On Wednesday, the State of Florida presented more evidence about George Zimmerman's work in a college criminal justice course, stating that evidence shows that the defendant neighborhood watch volunteer knew about Florida's self-defense law and had aspirations of becoming a police officer. That evidence was in contrast to the statements that Zimmerman said in an interview with Fox News last year saying that he did not know about the law.  However, it remains to be seen it this evidence and testimony will benefit the State of Florida as the jury of six women continue to hear the evidence.

Prosecutors presented the testimony of a former Seminole State College teacher and now U.S. Army Capt. Alexis Carter Jr. to contradict the statements made by Zimmerman from an interview aired on Fox News with Sean Hannity where Zimmerman said he did not have knowledge of the stand your ground law.  Carter testified that the subject was covered in the college class that he taught, which contradicted the statements made by Zimmerman on the Hannity interview, and he testified that it was Carter that taught Zimmerman and the class that Florida's stand-your-ground law says a person has no duty to retreat and can invoke self-defense in killing someone if it is necessary to prevent death or great bodily harm.

And again, although the State of Florida called Carter as a witness in its case in chief, Carter seemed to benefit the defense with his testimony on cross examination.

Zimmerman defense counsel Donald R. West’s cross-examination of Carter asked Carter for details about the "Stand Your Ground" law in order for the jury to get a better understanding of the statute.

On cross, West asked Carter the following: “You don't have to wait until you're almost dead before you can defend yourself?”

Carter responded “No, I would advise you probably don't do that,” prompting a bit of laughter in the courtroom that included Zimmerman.

Carter testified that Florida Statute 776.013 provides immunity not just to people who use lethal force to stop an attack but also to people who start confrontations, then find themselves overwhelmed by a violent response and fear of death or "grievous bodily harm."

Wednesday also featured a “technical blunder moment” for the prosecution when they attempted to have another instructor, Seminole County State College professor Scott Pleasants testify via Skype from Colorado.  Pleasants testified that Zimmerman had taken his online criminal justice class. However, to the embarrassment to the State of Florida, Pleasants' testimony was interrupted by people who attempted to Skype him because his info was displayed on the live feed, watched on the internet and on TV by people across the world.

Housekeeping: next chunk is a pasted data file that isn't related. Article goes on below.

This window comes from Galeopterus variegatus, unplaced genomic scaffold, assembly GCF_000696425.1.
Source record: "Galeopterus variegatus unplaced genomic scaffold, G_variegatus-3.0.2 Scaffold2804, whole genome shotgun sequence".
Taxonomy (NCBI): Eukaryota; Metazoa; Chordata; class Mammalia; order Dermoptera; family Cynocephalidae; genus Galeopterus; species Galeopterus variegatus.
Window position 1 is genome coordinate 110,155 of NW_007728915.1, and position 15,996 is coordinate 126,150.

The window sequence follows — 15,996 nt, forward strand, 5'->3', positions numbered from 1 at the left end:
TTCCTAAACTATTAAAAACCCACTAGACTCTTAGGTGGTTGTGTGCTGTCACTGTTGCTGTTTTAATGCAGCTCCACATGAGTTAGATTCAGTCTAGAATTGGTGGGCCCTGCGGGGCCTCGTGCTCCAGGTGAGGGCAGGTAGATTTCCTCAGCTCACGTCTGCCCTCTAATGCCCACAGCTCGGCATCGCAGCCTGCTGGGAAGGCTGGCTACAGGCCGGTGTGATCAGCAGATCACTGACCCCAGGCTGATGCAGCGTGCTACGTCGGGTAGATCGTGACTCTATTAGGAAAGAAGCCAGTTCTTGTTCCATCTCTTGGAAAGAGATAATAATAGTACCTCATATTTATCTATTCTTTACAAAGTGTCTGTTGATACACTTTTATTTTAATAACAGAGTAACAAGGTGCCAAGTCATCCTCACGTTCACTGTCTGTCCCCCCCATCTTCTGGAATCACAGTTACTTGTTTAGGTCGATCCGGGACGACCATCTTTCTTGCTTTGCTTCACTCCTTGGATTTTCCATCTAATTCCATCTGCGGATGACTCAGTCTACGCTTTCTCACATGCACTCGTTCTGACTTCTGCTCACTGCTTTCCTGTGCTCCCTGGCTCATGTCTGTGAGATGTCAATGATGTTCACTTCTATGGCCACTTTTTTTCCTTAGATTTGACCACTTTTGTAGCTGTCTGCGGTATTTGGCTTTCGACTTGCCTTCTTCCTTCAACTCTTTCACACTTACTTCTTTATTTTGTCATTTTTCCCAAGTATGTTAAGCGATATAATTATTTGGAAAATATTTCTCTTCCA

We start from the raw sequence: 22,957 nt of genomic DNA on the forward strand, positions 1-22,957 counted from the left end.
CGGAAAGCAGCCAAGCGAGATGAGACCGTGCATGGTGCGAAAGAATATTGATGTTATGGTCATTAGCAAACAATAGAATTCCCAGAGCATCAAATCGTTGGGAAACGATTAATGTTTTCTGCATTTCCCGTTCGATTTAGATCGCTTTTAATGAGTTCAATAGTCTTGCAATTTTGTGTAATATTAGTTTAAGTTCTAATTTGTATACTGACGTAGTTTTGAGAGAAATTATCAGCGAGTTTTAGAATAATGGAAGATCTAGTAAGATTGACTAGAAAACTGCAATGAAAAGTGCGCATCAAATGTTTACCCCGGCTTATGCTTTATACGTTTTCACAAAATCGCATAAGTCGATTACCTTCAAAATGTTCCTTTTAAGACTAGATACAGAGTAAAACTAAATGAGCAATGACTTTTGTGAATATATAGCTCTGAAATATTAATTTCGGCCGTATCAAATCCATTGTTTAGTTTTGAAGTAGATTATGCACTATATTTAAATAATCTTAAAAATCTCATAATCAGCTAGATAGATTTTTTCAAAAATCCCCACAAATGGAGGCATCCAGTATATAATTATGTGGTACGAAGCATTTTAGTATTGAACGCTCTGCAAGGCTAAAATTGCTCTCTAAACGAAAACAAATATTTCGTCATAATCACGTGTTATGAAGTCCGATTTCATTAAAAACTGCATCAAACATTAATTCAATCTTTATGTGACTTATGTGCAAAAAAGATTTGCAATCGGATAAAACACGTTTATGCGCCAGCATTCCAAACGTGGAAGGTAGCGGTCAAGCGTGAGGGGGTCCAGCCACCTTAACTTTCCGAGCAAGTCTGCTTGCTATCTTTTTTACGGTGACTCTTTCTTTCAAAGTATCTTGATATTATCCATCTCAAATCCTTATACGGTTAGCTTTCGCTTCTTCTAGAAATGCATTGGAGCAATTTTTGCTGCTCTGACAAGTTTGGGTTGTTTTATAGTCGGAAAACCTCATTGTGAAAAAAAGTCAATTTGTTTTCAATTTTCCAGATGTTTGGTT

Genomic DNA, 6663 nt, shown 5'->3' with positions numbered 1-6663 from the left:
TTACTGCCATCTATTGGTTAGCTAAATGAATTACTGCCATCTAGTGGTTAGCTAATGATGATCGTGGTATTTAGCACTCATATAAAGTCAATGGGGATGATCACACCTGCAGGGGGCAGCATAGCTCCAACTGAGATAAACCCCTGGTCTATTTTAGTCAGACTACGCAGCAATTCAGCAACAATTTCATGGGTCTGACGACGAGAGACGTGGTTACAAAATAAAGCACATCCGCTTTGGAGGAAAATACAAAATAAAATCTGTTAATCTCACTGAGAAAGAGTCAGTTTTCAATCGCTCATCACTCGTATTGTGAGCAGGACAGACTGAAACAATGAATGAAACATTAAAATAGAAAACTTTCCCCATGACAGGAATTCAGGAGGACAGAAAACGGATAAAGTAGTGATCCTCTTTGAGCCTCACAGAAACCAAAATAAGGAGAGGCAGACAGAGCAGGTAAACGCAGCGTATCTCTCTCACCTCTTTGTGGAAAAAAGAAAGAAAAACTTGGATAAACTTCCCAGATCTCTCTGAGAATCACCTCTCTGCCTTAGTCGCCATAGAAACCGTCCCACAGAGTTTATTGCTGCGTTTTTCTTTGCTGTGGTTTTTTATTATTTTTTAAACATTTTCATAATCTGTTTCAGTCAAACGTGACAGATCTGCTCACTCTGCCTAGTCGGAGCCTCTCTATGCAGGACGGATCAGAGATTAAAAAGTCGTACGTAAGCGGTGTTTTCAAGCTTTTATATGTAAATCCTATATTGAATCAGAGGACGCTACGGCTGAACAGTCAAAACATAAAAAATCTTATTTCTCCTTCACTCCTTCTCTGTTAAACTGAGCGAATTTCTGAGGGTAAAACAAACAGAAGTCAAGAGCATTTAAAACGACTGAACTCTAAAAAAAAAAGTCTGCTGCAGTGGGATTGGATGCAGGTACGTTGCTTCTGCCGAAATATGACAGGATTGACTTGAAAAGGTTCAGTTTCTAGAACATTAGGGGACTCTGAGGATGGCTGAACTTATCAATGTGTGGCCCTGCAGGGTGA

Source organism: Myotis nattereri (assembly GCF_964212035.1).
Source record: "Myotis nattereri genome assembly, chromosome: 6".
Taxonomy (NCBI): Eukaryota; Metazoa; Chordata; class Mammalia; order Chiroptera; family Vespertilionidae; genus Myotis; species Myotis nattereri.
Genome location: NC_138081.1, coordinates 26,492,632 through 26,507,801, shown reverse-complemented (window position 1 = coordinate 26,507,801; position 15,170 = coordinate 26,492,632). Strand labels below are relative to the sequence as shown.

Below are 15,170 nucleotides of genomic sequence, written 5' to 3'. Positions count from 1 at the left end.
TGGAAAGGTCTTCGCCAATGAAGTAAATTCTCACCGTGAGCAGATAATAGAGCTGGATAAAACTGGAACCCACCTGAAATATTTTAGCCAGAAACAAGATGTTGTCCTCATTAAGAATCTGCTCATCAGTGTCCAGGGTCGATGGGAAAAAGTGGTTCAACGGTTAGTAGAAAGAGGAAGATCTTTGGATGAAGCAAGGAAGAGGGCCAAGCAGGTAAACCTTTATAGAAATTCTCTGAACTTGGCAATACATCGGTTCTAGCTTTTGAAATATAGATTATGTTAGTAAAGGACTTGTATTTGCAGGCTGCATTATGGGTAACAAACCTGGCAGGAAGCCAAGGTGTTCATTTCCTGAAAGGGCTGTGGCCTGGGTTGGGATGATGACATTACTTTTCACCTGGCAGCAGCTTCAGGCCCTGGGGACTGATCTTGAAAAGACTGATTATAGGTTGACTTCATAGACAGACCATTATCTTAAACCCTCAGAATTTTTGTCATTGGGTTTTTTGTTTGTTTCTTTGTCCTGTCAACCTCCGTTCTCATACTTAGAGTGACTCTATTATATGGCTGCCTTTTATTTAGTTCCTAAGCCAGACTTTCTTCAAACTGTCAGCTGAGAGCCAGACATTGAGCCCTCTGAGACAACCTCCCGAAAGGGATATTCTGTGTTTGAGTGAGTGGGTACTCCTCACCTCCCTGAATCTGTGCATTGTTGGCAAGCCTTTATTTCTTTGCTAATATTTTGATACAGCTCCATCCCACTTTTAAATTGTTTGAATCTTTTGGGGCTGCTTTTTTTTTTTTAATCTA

Prosecutors also called Lt. Scott Kearns of the Prince William County Police Department in Virginia who testified that Zimmerman wasn't initially hired because of a less-than-stellar credit history and Judge Debra Nelson also ruled Wednesday that prosecutors can show Zimmerman's job application to the jury from a police agency in 2009 and his application to ride around and monitor with Sanford police in 2010.

Prosecutors want to portray Zimmerman to the jury as a vigilante who profiled Martin as he walked home from a convenience store on a rainy night.

The State also called Florida Department of Law Enforcement analyst Amy Siewert to the witness stand and questioned her on the forensics analysis performed on Zimmerman's gun. She testified that residue and tearing on Martin's sweatshirt showed Zimmerman's gun was touching Martin's chest when it fired showing jurors how the gun is fired by holding the 9 mm semiautomatic handgun. 

Under cross-examination by the Zimmerman defense, Siewert said the gun was safe to carry around loaded because it won't fire unless the trigger is pulled.

Prosecutors are trying to convince a jury by making the case that Zimmerman's ability to understand criminal investigations and desire to be a police officer doesn't show wrongdoing, but is relevant to Zimmerman's state of mind on the night Martin was killed.


Once again on Wednesday during week two of the trial, the Prosecution arguably had problems with witness testimony, and witness technology, which one can argue helped the defense team of George Zimmerman.  The testimony of U.S. Army Capt. Alexis Carter Jr. contradicted the statements made by Zimmerman on the Hannity interview.  However, Carter’s testimony seemed to possibly justify Zimmerman’s lethal deadly force against Martin when Carter told the jury that “you probably don't” have to wait until you're almost dead before you can defend yourself therefore bolstering the use of lethal deadly force in the manner that Zimmerman used it on February 6, 2012.

However, the prosecution should consider asking the following question to the jury:  Was the use of force by Zimmerman reasonable?  And, was there any need to exit the car?